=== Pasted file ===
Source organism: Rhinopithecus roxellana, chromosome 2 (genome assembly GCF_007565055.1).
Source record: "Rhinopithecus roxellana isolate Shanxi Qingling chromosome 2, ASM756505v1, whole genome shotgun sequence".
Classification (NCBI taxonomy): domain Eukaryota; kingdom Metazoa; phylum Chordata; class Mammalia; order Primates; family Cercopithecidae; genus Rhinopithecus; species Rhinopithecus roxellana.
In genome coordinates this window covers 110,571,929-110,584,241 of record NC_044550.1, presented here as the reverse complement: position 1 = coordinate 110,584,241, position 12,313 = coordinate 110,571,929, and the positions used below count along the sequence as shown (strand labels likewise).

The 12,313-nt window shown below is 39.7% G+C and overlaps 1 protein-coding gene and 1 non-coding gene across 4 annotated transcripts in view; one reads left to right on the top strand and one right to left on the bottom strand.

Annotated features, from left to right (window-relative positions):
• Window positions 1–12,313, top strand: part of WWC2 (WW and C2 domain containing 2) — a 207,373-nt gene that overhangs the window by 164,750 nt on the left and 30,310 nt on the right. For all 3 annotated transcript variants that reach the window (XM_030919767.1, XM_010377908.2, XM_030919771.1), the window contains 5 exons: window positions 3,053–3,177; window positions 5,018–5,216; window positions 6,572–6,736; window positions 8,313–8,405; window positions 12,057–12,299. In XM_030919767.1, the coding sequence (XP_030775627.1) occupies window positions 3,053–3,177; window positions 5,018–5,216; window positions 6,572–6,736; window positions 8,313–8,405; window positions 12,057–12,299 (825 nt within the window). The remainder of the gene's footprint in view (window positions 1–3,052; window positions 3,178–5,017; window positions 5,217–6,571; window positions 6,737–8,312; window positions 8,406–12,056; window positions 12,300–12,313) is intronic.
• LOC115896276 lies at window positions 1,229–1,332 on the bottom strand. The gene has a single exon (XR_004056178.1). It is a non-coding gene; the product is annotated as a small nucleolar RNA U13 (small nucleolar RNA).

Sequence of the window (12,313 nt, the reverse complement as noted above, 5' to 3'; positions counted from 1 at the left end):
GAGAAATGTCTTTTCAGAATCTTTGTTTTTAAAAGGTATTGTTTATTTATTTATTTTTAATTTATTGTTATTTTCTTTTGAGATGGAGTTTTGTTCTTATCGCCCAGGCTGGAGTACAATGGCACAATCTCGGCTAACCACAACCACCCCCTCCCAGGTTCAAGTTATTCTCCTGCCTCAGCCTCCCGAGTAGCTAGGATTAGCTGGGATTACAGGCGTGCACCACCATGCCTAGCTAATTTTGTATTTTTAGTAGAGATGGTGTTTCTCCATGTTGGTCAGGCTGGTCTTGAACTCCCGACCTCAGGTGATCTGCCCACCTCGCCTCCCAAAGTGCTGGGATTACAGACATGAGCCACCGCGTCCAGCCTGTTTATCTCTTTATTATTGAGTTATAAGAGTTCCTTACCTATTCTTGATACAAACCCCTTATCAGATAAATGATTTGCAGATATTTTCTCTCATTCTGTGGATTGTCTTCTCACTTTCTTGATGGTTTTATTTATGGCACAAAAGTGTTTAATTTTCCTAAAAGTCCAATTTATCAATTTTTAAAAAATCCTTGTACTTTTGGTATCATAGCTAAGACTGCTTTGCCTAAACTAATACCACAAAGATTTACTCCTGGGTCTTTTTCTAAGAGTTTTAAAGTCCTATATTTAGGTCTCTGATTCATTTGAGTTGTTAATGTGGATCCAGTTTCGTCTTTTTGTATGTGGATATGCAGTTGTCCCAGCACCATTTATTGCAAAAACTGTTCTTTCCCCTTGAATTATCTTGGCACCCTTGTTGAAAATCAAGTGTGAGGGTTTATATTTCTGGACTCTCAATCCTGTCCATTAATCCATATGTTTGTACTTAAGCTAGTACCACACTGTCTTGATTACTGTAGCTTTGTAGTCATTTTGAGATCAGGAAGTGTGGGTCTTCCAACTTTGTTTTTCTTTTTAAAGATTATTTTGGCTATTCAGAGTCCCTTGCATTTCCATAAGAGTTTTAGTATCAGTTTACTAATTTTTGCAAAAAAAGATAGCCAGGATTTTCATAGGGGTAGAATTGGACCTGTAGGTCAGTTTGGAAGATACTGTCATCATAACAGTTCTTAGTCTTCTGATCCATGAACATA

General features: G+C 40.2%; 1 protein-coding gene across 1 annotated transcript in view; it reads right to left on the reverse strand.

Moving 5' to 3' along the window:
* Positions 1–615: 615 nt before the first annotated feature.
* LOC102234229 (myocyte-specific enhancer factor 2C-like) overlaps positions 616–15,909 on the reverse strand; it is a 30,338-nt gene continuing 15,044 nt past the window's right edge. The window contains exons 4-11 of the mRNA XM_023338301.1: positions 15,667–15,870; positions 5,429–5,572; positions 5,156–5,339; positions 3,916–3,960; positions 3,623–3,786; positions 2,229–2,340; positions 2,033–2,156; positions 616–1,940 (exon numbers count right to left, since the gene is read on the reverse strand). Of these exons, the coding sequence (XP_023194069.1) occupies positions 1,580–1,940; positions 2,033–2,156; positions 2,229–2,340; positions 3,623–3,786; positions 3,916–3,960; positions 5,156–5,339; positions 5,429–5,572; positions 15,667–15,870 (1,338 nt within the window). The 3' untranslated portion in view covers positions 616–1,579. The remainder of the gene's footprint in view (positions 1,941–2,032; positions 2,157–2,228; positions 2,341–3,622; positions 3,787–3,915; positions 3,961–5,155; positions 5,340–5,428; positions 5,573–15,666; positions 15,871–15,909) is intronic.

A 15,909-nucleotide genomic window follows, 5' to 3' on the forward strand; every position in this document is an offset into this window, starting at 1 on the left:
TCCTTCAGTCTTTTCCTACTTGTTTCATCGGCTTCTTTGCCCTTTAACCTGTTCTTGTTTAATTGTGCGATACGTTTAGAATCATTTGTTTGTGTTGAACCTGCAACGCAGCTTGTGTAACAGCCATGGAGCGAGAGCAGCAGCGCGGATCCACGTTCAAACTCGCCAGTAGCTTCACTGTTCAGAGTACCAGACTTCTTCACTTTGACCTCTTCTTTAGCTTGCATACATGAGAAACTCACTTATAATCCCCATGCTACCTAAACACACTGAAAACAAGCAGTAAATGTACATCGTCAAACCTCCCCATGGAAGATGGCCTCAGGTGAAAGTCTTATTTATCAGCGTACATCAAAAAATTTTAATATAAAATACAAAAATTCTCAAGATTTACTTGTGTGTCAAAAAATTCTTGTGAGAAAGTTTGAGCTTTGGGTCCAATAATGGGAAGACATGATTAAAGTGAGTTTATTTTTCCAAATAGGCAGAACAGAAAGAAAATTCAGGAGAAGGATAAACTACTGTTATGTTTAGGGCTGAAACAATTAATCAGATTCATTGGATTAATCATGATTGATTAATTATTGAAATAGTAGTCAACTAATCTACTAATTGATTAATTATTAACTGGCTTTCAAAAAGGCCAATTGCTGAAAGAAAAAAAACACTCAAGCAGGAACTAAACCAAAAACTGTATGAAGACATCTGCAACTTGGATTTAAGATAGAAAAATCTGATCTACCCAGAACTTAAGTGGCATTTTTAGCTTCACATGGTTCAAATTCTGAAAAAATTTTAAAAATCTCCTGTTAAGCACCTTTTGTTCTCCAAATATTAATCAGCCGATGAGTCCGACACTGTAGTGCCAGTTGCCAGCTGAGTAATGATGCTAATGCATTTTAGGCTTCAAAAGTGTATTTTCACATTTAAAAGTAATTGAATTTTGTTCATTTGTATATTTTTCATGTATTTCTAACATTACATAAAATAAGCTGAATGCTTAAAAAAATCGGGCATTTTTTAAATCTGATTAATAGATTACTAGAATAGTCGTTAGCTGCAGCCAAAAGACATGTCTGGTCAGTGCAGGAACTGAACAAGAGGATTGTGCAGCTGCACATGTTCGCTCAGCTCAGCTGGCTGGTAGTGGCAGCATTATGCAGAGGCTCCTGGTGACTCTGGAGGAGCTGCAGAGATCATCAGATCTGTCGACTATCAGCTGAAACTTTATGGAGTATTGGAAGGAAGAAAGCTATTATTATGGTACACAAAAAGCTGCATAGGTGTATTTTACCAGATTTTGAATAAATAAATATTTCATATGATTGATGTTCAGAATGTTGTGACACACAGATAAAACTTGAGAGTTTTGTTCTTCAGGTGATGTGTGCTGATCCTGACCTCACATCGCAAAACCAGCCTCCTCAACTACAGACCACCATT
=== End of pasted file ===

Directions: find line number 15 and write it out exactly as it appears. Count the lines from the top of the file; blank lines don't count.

A 15,909-nucleotide genomic window follows, 5' to 3' on the forward strand; every position in this document is an offset into this window, starting at 1 on the left: